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Problem-Solving Skills for Police

Updated April 17, 2017

Police are trained to develop certain skills and practices to solve problems, whether problems relate to a crime investigation or to department politics and disputes among officers. Because police officers have critical duties to the public community, it is important that they implement effective techniques to solve problems and manage responsibilities. Many police training programs instruct recruits about techniques and skills to solve problems.

Collaboration

A critical skill for problem-solving is the ability to collaborate. Police work is a group effort. Certain assignments require officers to partner with other law enforcement officers, and public safety initiatives require officers to involve the local community to tackle problems, such as drugs, violence or crime. Police training programs stress the importance of officers' developing teamwork skills.

Identiffying the Problem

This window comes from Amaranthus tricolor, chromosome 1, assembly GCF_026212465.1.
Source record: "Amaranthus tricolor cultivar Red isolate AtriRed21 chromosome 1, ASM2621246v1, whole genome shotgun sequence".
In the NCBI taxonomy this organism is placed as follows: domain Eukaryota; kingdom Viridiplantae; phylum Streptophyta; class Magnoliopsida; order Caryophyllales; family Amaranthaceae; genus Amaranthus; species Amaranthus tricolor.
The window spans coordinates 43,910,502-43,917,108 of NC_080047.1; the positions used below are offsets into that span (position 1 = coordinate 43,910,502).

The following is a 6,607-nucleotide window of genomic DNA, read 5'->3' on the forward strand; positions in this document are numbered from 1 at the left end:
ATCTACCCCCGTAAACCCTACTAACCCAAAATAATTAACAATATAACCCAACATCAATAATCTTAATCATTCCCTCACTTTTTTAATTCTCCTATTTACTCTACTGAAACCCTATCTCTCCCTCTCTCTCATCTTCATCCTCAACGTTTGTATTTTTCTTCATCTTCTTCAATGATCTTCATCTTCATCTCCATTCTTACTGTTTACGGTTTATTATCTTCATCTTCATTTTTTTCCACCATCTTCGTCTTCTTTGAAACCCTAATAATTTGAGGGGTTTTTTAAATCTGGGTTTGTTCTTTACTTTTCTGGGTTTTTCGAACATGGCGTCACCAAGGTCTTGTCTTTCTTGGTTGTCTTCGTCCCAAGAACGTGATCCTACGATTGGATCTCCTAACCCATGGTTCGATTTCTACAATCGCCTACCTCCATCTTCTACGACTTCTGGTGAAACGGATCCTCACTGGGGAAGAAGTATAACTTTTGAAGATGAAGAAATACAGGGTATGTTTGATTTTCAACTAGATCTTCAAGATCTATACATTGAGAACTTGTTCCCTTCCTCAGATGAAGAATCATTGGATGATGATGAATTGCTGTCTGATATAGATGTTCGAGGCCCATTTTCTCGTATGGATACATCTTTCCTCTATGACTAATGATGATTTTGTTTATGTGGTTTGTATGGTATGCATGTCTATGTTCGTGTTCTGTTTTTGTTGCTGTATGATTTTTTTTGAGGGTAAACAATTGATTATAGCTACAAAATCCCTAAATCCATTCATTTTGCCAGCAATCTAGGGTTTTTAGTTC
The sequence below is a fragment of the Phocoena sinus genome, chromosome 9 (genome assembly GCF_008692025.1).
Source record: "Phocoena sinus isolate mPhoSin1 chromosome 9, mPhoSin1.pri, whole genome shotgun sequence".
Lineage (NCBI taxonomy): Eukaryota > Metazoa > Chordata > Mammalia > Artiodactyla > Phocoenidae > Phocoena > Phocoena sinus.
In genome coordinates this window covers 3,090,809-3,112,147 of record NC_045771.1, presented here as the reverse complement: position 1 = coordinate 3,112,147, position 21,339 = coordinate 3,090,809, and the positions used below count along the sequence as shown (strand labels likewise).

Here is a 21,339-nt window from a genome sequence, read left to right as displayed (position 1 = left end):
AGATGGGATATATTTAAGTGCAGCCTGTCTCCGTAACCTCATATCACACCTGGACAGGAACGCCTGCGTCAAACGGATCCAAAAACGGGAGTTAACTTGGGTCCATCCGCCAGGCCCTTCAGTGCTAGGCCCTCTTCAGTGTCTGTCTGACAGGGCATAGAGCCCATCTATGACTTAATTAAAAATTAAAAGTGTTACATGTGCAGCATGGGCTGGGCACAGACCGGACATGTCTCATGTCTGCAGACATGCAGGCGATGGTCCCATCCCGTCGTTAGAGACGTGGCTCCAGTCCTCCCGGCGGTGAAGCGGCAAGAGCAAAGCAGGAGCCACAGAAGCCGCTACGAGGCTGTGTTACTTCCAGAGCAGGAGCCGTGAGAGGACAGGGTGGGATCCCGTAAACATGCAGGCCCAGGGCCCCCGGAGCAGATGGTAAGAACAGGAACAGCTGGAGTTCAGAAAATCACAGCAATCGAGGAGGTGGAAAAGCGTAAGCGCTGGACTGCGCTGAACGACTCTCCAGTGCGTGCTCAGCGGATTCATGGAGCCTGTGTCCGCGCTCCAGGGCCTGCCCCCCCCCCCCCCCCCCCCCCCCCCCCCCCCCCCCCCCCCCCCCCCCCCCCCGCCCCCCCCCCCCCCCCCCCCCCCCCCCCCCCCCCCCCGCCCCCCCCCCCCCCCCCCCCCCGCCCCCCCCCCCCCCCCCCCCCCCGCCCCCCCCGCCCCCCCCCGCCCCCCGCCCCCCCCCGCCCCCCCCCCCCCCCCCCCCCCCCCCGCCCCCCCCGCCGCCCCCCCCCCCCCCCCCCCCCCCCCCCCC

In order to solve a problem, police officers have first to properly identify the problem. Sometimes, the problem is not readily apparent. For instance, if there is a sudden increase in reports of crime, then police officers need to examine the facts and details of crime reports to locate more specifically the reason for increased reports of crime. Accurate identification of the problem is the first step towards a solution.

Analysis

After a problem has been identified, police need to use analytical skills to determine the best solution. Important analytical skills require police to critically evaluate the severity of the problem, the nature of the problem and the implications of the problem. These details will help police to decide on the best plan of action to execute. Analytical skills can also be used to assess the efficacy of a response, which may need to be altered or amended to address new problems or issues.

Emotional Control

The daily work and duties of the police can take an emotional toll on officers. During training, police officers are taught methods to manage their emotions in a professional and healthy manner. Emotional control is critical to problem solving, since emotions, stresses and impulses can interfere with an officer's ability to approach a problem objectively and with a clear head.

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About the Author

Audrey Farley began writing professionally in 2007. She has been featured in various issues of "The Mountain Echo" and "The Messenger." Farley has a Bachelor of Arts in English from the University of Richmond and a Master of Arts in English literature from Virginia Commonwealth University. She teaches English composition at a community college.